All of this talk about walnuts is leading me to think about these delicious brownies…and my successful attempt at creating this dessert without refined sugar. Hooray! Enjoy the dessert!

Refined-Sugar Free Walnut Fudge Brownies

Ingredients
3/4 cup all-purpose flour
2/3 cup agave nectar
3/4 cup cocoa powder
1/4 cup honey
1/2 teaspoon baking powder
1/4 teaspoon salt
3/4 cup grain-sweetened chocolate chips
1/3 cup fat-free milk
6 tablespoons butter, melted
1 teaspoon vanilla extract
2 large eggs, lightly beaten
1/2 cup chopped walnuts, divided

Preparation
1. Preheat oven to 350°.
2. Combine flour and next 5 ingredients (through salt) in a large bowl. Combine 1/2 cup chocolate and milk in a small saucepan; melt chips on low heat, stirring occasionally. Stir in butter, vanilla, and eggs. Add milk mixture, 1/4 cup chocolate, and 1/4 cup nuts to flour mixture; stir to combine.
3. Pour the batter into a 9-inch square metal baking pan coated with cooking spray; sprinkle with remaining 1/4 cup nuts. Bake at 350° for 19 minutes or until a wooden pick inserted in center comes out with moist crumbs clinging. Cool in the pan on a rack. Cut into squares.

I am sharing this recipe with Joy of Desserts, Simply Sugar and Gluten Free, Beauty and Bedlam, Lady Behind the Curtain, This Chick Cooks, Miz Helen’s Country Cottage, Food Trip Friday, Sweet as Sugar Cookies and Something Swanky.

Quick! Make These Peanut Butter Chocolate Chip Cookies Before Prices Increase!

According to the Chicago Sun-Times, the prices for peanuts and peanut butter are on the rise. The peanut supply is lower than normal due to two factors: (1) fewer peanuts were planted because farmers opted to grow more profitable cotton and corn, and (2) the prolonged high temperatures this summer adversely affected the peanut crop.

Alabama, Florida, Georgia, Mississippi, New Mexico, North Carolina, South Carolina, Texas and Virginia produce the majority of the nation’s peanuts. According to the USDA, an extreme drought in Texas and Oklahoma has reduced the peanuts harvested.

J.M. Smuckers, which makes JIF, has announced that the price of its peanut butter will increase 30% starting in November. Other peanut companies are likely to follow suit.

So what should we do? I say let’s bake, bake, bake…and fast before the prices rise. There are lots of peanut butter foods from which to choose – I have already shared recipes for Peanut Butter Cups, Honey Peanut Butter Frosting and Peanut Butter Chocolate Chip Brownies, and now I am happy to share a terrific recipe for Peanut Butter Chocolate Chip Cookies below. The recipe was inspired by Terry Walters’ Clean Food; I used whole wheat flour instead of teff and swapped grain-sweetened for semisweet chocolate chips. I plan on enjoying these delicious cookies often…and stocking up on peanut butter this month so I can keep baking them through the winter.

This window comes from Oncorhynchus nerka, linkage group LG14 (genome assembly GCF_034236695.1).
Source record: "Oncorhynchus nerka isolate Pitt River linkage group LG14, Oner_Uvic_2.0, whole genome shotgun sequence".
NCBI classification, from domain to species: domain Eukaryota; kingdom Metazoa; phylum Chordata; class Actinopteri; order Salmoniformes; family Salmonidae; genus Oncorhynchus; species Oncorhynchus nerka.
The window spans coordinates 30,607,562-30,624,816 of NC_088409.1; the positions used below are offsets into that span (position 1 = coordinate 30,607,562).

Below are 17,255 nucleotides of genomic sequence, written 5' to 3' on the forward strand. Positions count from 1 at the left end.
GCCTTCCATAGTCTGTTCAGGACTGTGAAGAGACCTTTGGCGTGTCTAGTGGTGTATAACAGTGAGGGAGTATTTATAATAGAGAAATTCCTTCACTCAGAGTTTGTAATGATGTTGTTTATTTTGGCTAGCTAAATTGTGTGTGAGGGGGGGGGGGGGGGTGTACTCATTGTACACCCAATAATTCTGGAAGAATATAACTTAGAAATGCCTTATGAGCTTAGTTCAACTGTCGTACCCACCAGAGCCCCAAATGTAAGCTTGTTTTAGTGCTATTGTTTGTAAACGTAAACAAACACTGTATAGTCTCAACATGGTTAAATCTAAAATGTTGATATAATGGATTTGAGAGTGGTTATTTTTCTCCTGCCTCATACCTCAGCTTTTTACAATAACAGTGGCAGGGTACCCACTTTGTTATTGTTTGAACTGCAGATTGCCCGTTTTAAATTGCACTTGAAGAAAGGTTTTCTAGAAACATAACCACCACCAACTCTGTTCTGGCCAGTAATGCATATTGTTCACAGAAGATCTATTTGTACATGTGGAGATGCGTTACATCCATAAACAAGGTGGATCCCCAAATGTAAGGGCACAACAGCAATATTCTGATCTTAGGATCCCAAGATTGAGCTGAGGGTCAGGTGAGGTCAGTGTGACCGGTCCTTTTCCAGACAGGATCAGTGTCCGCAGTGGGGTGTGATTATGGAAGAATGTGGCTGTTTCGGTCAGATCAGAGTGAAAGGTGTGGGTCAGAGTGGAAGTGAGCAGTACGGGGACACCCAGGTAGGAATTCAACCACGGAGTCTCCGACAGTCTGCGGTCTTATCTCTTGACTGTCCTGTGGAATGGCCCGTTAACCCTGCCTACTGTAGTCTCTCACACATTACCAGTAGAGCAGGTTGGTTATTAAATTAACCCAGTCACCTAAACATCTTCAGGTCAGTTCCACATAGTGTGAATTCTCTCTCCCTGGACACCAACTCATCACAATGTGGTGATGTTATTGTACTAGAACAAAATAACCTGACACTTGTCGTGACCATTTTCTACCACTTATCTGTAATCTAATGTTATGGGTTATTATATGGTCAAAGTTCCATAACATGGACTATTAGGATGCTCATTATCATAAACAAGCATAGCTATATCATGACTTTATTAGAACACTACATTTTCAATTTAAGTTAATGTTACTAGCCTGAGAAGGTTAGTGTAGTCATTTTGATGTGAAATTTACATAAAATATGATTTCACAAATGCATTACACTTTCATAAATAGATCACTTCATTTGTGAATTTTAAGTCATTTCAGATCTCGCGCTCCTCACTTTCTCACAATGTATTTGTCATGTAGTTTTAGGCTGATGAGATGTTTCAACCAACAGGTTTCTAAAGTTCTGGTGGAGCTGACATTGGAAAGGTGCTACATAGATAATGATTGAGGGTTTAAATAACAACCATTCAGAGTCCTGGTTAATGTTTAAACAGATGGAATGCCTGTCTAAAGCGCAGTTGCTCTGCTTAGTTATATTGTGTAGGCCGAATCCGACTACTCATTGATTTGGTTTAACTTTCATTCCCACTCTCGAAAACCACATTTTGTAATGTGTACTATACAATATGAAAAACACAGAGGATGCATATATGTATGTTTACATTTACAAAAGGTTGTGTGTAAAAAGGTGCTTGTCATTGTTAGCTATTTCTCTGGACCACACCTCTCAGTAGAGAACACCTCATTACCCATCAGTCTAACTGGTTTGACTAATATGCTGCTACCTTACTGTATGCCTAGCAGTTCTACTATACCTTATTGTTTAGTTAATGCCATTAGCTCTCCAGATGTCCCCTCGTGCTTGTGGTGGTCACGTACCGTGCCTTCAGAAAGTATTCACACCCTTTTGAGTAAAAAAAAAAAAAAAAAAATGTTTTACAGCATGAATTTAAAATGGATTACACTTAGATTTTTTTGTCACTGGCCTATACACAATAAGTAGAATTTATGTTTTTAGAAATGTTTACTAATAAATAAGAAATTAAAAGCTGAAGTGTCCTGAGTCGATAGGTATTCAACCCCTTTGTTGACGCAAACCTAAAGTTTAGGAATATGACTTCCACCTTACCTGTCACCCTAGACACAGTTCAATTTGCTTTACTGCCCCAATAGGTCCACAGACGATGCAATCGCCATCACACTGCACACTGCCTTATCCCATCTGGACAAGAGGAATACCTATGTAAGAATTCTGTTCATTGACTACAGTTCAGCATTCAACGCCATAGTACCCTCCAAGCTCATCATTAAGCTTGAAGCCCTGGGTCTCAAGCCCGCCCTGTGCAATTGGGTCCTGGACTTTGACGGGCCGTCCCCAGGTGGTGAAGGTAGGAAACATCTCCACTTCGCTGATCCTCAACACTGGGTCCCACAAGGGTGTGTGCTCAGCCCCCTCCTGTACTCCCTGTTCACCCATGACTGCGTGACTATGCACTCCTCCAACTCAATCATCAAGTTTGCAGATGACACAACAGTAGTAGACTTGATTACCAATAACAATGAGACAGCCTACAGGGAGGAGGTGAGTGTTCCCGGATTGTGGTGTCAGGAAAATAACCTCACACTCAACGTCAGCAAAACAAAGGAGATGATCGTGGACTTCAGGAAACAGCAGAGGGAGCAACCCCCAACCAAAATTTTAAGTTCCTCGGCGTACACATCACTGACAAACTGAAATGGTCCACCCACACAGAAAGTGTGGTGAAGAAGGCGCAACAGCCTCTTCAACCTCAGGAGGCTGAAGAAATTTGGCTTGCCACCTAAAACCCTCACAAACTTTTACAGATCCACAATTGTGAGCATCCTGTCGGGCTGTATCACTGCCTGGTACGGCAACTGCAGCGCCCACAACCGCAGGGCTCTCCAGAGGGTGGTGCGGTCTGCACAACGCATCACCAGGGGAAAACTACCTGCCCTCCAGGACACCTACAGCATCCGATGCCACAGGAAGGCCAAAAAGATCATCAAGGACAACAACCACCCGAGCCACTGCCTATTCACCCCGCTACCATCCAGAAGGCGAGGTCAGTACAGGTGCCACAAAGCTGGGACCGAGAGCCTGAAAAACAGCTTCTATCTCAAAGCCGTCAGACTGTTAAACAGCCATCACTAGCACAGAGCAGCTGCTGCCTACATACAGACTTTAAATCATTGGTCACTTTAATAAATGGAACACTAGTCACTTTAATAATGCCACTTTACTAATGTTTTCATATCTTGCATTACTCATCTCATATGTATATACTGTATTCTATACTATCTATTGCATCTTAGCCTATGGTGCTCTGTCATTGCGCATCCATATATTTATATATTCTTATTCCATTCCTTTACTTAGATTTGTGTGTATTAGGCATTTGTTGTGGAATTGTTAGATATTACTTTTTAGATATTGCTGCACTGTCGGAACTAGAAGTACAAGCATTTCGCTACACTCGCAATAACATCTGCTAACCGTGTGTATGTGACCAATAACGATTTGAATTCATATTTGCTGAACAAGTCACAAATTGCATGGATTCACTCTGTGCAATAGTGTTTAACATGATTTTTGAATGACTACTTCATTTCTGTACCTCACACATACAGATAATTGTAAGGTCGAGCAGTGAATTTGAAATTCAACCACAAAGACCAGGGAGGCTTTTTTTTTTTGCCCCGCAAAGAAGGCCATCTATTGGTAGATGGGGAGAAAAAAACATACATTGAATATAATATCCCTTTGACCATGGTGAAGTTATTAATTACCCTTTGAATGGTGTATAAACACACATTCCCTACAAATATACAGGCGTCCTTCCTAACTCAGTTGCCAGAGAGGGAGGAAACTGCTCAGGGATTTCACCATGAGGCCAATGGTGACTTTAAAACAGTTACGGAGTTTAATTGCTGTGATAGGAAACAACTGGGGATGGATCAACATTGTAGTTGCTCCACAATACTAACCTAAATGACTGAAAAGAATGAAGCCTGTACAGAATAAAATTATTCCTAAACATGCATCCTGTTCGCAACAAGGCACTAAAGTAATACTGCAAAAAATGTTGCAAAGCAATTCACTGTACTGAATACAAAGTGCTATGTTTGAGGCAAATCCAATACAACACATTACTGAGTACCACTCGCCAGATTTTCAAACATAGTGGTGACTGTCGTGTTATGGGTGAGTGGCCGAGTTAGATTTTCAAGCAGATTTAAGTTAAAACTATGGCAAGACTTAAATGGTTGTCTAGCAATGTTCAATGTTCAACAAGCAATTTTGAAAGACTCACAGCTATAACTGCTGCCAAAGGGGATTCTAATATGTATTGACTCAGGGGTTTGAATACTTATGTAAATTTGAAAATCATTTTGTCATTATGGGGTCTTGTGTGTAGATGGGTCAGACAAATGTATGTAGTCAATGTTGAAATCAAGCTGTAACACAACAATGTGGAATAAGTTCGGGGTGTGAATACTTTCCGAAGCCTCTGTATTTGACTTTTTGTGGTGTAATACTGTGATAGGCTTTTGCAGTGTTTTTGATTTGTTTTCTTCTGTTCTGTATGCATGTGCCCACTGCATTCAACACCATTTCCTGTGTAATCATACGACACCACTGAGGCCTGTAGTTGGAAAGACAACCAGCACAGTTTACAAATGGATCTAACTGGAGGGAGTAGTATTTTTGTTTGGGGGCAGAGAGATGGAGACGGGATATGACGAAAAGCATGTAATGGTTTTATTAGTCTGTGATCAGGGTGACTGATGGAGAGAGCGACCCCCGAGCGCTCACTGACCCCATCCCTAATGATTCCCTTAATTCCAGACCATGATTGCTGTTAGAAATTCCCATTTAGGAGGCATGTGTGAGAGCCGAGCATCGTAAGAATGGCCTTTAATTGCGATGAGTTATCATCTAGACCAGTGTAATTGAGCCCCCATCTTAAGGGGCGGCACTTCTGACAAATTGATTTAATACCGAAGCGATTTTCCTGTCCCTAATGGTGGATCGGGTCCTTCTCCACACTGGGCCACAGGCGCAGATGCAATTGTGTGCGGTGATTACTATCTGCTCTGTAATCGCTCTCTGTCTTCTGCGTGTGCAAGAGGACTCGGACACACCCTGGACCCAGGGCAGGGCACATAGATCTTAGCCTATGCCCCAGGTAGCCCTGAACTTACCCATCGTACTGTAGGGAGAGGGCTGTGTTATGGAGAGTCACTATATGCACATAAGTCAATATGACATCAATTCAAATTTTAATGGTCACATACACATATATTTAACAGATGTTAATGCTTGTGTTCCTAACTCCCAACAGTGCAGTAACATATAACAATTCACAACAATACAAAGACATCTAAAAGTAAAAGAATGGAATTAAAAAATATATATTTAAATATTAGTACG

Ingredients:
1-1/2 cups whole wheat flour
1/4 teaspoon sea salt
1 teaspoon baking soda
1 cup chunky 100% organic peanut butter
1 cup maple syrup
1/2 cup grain-sweetened chocolate chips

Directions:
Preheat oven to 350°F.

Combine all dry ingredients in one bowl and all wet ingredients in another. Pour wet ingredients over dry and blend until just combined – do not overmix. Fold in chocolate chips.

Drop batter by heaping teaspoons onto cookie sheet. Place in oven and bake 13 minutes or until lightly browned. Remove from oven and place directly on wire rack to cool. Makes approximately 20 cookies.

I am sharing this recipe with Joy of Desserts, Simply Sugar and Gluten Free, Balancing Beauty and Bedlam, Lady Behind the Curtain, This Chick Cooks, Miz Helen’s Country Cottage, Food Trip Friday and Sweet as Sugar Cookies.

Steak and Statistics

Did you know that the first observance of Labor Day is believed to have been a parade of 10,000 workers on September 5, 1882, in New York City, organized by Peter J. McGuire, a Carpenters and Joiners Union secretary? By 1893, more than half the states were observing “Labor Day,” and Congress passed a bill to establish a federal holiday in 1894. President Grover Cleveland signed the bill soon afterward, designating the first Monday in September as Labor Day. Thanks to the U.S. Census for this information and the statistics that follow.

How are you celebrating this holiday? I have had the opportunity to go shopping to take advantage of some fabulous sales, along with visiting family and friends I haven’t seen in awhile. I had a “Wicked” good time seeing that musical too! And what’s on the menu for dinner tonight? Grilled steak! It is such an appropriate Labor Day entree, don’t you think? Enjoy the following statistics and your Labor Day.

153.2 million
Number of people 16 and older in the nation’s labor force in July 2011.

84.7%
Percentage of full-time workers 18 to 64 covered by health insurance during all or part of 2009.

Americans work in various occupations. Below is a sample:
Teachers (preschool – grade 12): 3,039,523
Computer Operators: 101,889
Actors: 10,980
Telephone Operators: 32,394
Bus Drivers: 265,429
Bakers: 117,405
Telemarketers: 55,733
Hairdressers, hairstylists and cosmetologists: 395,503
Janitors and building cleaners: 1,478,204

26.2 million
Number of female workers 16 and older in management, professional and related occupations. Among male workers, 16 and older, 24.0 million were employed in management, professional and related occupations.

53%
Projected percentage growth from 2008 to 2018 in the number of network systems and data communication analysts. Forecasters expect this occupation to grow at a faster rate than any other. Meanwhile, the occupation expected to add more positions over this period than any other is registered nurses (581,500).

76.1%
Percentage of workers who drive alone to work. Another 10.0 percent carpool and 5.0 percent take public transportation (excluding taxicabs).

25.1 minutes
The average time it takes people in the nation to commute to work. New York and Maryland had the most time-consuming commutes, averaging 31.4 and 31.3 minutes.

3.2 million
Number of workers who face extreme commutes to work of 90 or more minutes each day.